Politely, the boats have significantly different capabilities on a quick look, one would think the SOR is a little underdone to worry about fit n finish. The Helicat is the only real choice as I see it.

    If you don't have a well fashioned Statement of Requirements; you'll want to pay someone to help you a bit.

    I didn't have as big a budget, but I spent several years trying to come up with a plan and went with a 10M powercat. Hire someone to help guide you to the right boat.
     
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  10. KeithO
    Joined: Jul 2019
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    Location: Michigan

    KeithO Senior Member

    Im pretty sure it has 2 engines, but misstated on the spec sheet. Also no data on displacement etc. Seems scary, as if they had never built one before or even knew how to write a specification... They give cruise speed as 15kt with the max much higher. Having been on a navy crash boat at 30+kt I cannot imagine doing that sort of speed on a cat in the luxury class, or the consequences of striking anything in the water at such speed.
     
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  11. fallguy
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    fallguy Senior Member

    My apologies to the OP. I searched the internet hi n lo out of sheer curiosity and found a long range version that is 2 cummins 425 and 2900 gallons fuel..guessin that version can make Hawaii from California, most likely..

    But quite odd the company wouldn't post that on their main site.
     
  12. WarthogARJ
    Joined: May 2021
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    Location: Sheffield

    WarthogARJ Junior Member

    I think you'd be better off to use thrusters, with one motor per unit. So there's your redundancy, as well as being more efdficient than the standard inboard diesel fuel hog.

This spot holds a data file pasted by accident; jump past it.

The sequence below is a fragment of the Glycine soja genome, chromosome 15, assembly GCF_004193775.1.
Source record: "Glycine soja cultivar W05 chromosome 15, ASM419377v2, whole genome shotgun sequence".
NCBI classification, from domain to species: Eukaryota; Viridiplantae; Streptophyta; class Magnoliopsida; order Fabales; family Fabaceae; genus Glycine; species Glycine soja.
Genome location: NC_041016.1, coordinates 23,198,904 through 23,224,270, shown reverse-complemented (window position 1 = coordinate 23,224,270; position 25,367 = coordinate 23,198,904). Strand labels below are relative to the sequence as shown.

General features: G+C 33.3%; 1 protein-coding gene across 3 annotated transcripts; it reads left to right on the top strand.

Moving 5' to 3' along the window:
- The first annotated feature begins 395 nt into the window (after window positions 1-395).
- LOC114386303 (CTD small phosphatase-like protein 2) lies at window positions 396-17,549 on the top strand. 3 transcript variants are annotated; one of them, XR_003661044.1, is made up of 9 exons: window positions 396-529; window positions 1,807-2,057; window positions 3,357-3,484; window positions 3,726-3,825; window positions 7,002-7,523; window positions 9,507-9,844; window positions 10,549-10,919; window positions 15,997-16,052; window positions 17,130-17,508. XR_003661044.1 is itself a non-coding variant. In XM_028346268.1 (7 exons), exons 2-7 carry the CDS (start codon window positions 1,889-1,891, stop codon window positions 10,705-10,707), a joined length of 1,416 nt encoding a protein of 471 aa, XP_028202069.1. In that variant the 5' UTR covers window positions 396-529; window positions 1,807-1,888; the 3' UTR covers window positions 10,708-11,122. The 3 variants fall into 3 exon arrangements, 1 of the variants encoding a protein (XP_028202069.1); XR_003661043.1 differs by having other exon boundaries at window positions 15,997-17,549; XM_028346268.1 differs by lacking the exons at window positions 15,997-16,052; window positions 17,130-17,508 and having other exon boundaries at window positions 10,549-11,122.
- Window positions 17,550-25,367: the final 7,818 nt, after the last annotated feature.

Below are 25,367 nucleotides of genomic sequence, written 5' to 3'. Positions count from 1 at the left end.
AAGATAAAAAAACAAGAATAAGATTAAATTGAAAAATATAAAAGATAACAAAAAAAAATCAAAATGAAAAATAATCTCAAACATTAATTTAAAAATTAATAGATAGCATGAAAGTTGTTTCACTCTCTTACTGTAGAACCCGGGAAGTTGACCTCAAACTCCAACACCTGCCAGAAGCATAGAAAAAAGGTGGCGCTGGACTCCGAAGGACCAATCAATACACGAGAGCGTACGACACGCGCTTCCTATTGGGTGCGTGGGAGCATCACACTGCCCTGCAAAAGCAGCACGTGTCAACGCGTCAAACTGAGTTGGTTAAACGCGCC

13. WarthogARJ
    Joined: May 2021
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    WarthogARJ Junior Member

    Is this really a serious drawback for a biggish cat? being able to haul it out for bottom work/repairs?
    For anything you can schedule like fouling and painting, you can pick somewhere that can handle the cat.

    As far as needing it done at a time and place you CANNOT choose, like needing repairs, seems to me whoever is building these cats should address that.

    I think with a bit of lateral thinking, you could design the hull to be removed in other ways than the standard monohull crane affair.

    This is just an initial idea, but perhaps build in a few reinforced places in the hulls to run axles through, and add wheels whilst in the water.
    In effect, turning your hulls into their own trailer.

    Then you get a winch to pull you up a sloping/gradual shore point.
    A beach even.
    Can carry the axles with you.
    And they have flanges on so you can bolt on truck or tractor tire rims/tires.
    Can use as many as you need, after all an 18-wheeler has.....18.
     
  14. fallguy
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    fallguy Senior Member

    What are you suggesting for engines?
     

  15. WarthogARJ
    Joined: May 2021
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    WarthogARJ Junior Member

    You should have a choice: electric or diesel.
    Or a hybrid.

    In the Med, or Costal USA waters you might be happy with only one engine, but further afield, redundancy is a good idea.
    But just doubling up on standard diesels, in a standard planing monohull, and direct drive propellors....well you end up having an intrinsicalky poor power/weight ratio, especially with the diesel fuel weight you need.

    So why not use a system where you can actually benefit from two engines?
    And the best would be an electric motor as the drive, and supply electricity by a generator(s), and some batteries.
    That way each motor is used in an optimum way for it's torque/power/rpm characteristics.
    No gearbox needed.
    And you size your diesels not as huge beasts to go your max speed at the very limited times you want that, but rather to supply enough electricity that with your batteries you can handle peak demand.

    IDEALY, you step out of the whole very inefficient planing energy pit, and use hydrofoils.
    You need even LESS engine brute force then, and thus can cut back on lugging around heavy diesels with massive fuel tanks.